The United States Congress is the legislative branch of the federal government and consists of two houses: the lower house known as the House of Representatives and the upper house known as the Senate. The words "Congress" and "House" are sometimes colloquially used to refer to the House of Representatives.
Democrats currently have a majority in the Senate and Republicans control the House.
edit Seats in the Senate vs House of Representatives
While there are 100 seats in the Senate (two from each state), there are 435 seats in the House of Representatives, one each from the various congressional districts (the number of congressional districts in each state is determined based on the population).
edit House vs Senate Terms
Senators are elected for a six-year term but House Representatives only get a two-year term before they need to seek re-election.
Here's Bill O'Reilly offering an explanation as to why the terms are of different lengths:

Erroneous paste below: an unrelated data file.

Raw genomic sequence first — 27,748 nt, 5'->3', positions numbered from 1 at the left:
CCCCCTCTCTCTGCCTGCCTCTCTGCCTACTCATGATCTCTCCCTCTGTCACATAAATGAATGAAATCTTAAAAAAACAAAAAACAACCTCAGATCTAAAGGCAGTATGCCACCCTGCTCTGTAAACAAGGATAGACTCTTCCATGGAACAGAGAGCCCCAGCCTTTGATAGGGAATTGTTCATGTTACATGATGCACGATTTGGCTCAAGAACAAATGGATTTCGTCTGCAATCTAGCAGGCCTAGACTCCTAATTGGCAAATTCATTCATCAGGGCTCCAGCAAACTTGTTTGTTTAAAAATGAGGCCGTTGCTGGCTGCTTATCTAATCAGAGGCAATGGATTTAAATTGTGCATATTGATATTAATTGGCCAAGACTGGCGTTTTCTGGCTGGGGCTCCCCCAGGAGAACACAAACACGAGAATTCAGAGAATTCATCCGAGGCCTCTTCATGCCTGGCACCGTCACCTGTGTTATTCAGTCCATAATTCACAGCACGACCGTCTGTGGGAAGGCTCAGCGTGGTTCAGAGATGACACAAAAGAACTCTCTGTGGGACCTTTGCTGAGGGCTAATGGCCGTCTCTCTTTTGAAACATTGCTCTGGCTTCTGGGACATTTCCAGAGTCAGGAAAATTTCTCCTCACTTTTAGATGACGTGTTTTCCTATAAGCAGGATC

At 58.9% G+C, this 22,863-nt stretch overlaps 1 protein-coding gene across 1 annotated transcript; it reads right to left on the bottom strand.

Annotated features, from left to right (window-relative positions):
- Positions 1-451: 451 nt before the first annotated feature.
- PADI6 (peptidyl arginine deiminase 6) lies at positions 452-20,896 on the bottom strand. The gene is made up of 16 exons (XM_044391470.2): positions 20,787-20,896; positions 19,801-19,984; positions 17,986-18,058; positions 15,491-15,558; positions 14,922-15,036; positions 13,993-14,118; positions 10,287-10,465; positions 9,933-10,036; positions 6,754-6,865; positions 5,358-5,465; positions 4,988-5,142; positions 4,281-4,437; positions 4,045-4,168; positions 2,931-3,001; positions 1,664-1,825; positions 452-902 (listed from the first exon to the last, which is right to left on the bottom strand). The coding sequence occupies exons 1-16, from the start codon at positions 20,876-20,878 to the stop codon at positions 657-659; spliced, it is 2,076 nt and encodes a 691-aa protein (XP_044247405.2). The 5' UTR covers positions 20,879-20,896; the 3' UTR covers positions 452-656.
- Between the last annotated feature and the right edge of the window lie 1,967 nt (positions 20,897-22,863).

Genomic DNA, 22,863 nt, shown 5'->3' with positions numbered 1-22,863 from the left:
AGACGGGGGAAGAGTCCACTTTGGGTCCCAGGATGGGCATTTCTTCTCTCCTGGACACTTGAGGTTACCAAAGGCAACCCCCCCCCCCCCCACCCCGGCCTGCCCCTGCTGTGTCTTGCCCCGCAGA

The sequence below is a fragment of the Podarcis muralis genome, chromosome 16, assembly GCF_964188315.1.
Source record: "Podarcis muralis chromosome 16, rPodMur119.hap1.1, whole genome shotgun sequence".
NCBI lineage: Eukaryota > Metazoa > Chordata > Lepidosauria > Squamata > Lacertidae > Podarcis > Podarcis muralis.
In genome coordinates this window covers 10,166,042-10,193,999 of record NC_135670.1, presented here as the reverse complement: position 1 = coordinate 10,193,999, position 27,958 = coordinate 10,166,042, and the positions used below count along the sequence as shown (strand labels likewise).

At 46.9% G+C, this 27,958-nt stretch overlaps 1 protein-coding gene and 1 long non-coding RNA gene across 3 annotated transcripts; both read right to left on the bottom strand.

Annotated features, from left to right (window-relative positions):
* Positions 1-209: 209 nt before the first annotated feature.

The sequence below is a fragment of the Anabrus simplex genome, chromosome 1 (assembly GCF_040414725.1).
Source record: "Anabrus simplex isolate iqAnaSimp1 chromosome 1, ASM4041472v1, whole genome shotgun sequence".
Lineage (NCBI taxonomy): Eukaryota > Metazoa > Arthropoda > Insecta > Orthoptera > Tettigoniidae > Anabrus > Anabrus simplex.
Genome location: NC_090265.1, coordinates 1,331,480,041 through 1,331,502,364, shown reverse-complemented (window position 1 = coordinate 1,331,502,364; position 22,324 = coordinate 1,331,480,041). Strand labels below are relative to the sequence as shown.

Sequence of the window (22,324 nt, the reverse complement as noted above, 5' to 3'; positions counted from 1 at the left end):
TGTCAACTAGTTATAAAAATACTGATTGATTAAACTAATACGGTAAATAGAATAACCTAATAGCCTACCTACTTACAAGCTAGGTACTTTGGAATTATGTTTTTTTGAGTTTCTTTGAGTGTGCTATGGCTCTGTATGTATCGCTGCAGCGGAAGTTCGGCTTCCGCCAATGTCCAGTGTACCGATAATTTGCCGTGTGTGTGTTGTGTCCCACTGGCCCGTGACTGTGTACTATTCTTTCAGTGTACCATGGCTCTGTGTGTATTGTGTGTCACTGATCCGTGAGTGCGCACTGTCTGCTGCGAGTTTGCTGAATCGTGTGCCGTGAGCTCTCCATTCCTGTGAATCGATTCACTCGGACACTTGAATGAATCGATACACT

edit Two Senators per State
The rule that each state should have equal representation in the Senate (two senators) irrespective of how small or populous the state is, is not universally popular. This article in The New Yorker dissects it well:
James Madison and Alexander Hamilton absolutely hated the idea that each state should be entitled to the same number of senators regardless of size. Hamilton was withering on the topic. “As states are a collection of individual men,” he harangued his fellow-delegates at the Constitutional Convention in Philadelphia, “which ought we to respect most, the rights of the people composing them, or of the artificial beings resulting from the composition? Nothing could be more preposterous or absurd than to sacrifice the former to the latter.”
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